Monday, 15 April 2013

Saint Ruadhán of Lothra, April 15



April 15 is the feast of Saint Ruadhán of Lothra, one of the Twelve Apostles of Ireland. Ruadhán is a saint about whom many stories are recorded, hagiography credits him with the cursing of the pagan stronghold of Tara and with many miracles. There is a scholarly paper on 'The Life of Saint Ruadán and the Cursing of Tara' which examines these traditions here.  Canon O'Hanlon has a long and densely-packed account of the saint and his miracles, but for the moment I will introduce him through a more concise entry, taken from a scholar of Irish folklore:

Ruadhán Saint who died c584 AD, founder of the monastery of Lothra (Lorrha, in north Co Tipperary). His name means ‘red-haired man’ and in modern form is rendered Ruán.

The several accounts given of him in Latin and Irish all derived from a lost biography, which was compiled in the 10th or 11th century. We read that he was son of one Fearghus Bearn on the royal Eoghanacht sept of Munster, and that he was educated by St Finnian of Cluain Ard (Clonard, Co Meath). When he went to Lorrha to found his monastery there, a fierce wild boar which had its lair in the hollow of a tree quitted the place so that he could have possession of it. He performed many miracles in different parts of Ireland, including finding their treasure for the people of Ros Éinne (in the Oriors area of south Armagh) who had forgotten where they had hidden it during a pestilence; healing the queen of Cualu (north Wicklow) who was afflicted by a dangerous blood-clot; and rescuing a ship caught in a whirlpool near Limerick. He had a wondrous tree at Lorrha, the sap of which provided full sustenance for all who tasted of it. The other saints of Ireland grew jealous of Ruadhán on account of this tree and of his holiness generally, but he reconciled them to him by entertaining them with a fine feast in Lorrha.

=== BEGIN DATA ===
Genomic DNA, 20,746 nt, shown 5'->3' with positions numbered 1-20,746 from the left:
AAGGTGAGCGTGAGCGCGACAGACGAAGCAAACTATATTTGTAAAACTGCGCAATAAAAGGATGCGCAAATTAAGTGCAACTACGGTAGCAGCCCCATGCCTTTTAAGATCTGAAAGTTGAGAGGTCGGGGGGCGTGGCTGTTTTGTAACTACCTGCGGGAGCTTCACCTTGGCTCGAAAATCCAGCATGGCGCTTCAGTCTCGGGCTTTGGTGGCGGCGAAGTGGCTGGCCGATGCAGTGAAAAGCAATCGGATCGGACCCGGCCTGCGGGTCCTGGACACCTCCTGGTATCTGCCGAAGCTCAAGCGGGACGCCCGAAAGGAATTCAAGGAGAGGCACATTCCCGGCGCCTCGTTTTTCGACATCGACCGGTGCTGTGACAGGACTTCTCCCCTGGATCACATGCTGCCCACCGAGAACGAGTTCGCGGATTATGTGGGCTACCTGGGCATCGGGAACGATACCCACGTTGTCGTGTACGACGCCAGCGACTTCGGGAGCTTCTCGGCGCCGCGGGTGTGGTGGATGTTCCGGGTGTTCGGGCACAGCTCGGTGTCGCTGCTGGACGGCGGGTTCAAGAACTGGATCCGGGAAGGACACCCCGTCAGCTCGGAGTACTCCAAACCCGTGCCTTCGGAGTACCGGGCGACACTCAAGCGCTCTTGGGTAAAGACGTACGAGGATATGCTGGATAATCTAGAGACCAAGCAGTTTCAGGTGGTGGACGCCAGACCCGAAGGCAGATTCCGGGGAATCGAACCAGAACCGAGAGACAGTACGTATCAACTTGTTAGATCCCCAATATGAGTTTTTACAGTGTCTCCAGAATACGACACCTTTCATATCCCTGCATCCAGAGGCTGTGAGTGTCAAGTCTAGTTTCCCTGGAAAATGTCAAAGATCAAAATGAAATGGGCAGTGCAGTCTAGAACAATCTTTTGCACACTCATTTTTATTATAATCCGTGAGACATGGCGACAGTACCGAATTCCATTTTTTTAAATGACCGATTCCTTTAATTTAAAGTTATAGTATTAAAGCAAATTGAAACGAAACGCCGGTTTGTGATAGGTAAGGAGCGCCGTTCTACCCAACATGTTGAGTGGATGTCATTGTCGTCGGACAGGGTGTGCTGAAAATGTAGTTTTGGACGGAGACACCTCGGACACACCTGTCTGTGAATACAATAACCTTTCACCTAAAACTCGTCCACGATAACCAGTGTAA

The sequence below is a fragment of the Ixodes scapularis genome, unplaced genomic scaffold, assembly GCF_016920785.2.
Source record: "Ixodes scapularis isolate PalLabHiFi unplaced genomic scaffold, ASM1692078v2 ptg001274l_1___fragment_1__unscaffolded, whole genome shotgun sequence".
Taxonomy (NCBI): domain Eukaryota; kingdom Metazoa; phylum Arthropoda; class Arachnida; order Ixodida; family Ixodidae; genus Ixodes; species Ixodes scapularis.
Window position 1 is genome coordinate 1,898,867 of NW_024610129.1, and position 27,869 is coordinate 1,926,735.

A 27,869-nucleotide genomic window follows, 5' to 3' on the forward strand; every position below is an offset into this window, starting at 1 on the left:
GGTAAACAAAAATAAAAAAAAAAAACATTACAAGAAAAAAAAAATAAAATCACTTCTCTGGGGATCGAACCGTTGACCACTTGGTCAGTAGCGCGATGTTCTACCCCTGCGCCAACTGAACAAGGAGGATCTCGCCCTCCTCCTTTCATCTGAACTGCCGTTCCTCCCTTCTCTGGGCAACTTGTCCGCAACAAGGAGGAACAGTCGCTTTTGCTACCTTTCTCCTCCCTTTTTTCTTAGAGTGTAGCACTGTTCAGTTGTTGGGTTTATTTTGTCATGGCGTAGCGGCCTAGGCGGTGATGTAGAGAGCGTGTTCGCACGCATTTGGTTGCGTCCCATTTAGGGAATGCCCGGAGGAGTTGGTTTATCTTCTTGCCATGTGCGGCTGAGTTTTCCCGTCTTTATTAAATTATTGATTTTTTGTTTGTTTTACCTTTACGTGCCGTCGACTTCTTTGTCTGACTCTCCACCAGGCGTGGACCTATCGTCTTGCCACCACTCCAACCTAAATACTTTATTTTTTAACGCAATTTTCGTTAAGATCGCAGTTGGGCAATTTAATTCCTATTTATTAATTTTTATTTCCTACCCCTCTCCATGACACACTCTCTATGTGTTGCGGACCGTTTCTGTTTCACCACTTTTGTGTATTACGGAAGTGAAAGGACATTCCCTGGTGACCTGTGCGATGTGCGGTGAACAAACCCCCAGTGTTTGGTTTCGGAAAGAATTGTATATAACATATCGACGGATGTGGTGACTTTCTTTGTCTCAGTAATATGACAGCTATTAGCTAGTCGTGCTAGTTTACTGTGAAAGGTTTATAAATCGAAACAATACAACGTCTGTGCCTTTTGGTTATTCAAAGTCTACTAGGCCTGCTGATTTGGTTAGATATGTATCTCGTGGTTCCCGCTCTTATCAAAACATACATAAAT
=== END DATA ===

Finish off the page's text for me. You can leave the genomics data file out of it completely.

The most celebrated story of him concerned his conflict with the high-king Diarmaid mac Cearrbheoil, who seized a hostage from out of Ruadhán’s sanctuary and was elaborately cursed by the saint as a result. The two were eventually reconciled, and Diarmaid returned the hostage to Ruadhán in return for thirty beautiful dark-grey horses. These had come to the saint from a river, and they defeated the king’s own horses at racing. Soon after the king had acquired them, however, they raced away into the sea. Another legend has Ruadhán giving his own two chariot-horses as alms to lepers, and two stags coming from a wood to draw his chariot in their place. Several of the other miracles attributed to him involve healing the sick and raising from the dead people who were recently deceased.

The feastday of Ruadhán is April 15.

Dáithí Ó hÓgain , Myth, Legend and Romance: An Encyclopaedia of the Irish Folk Tradition (Ryan, 1990), 377-378.

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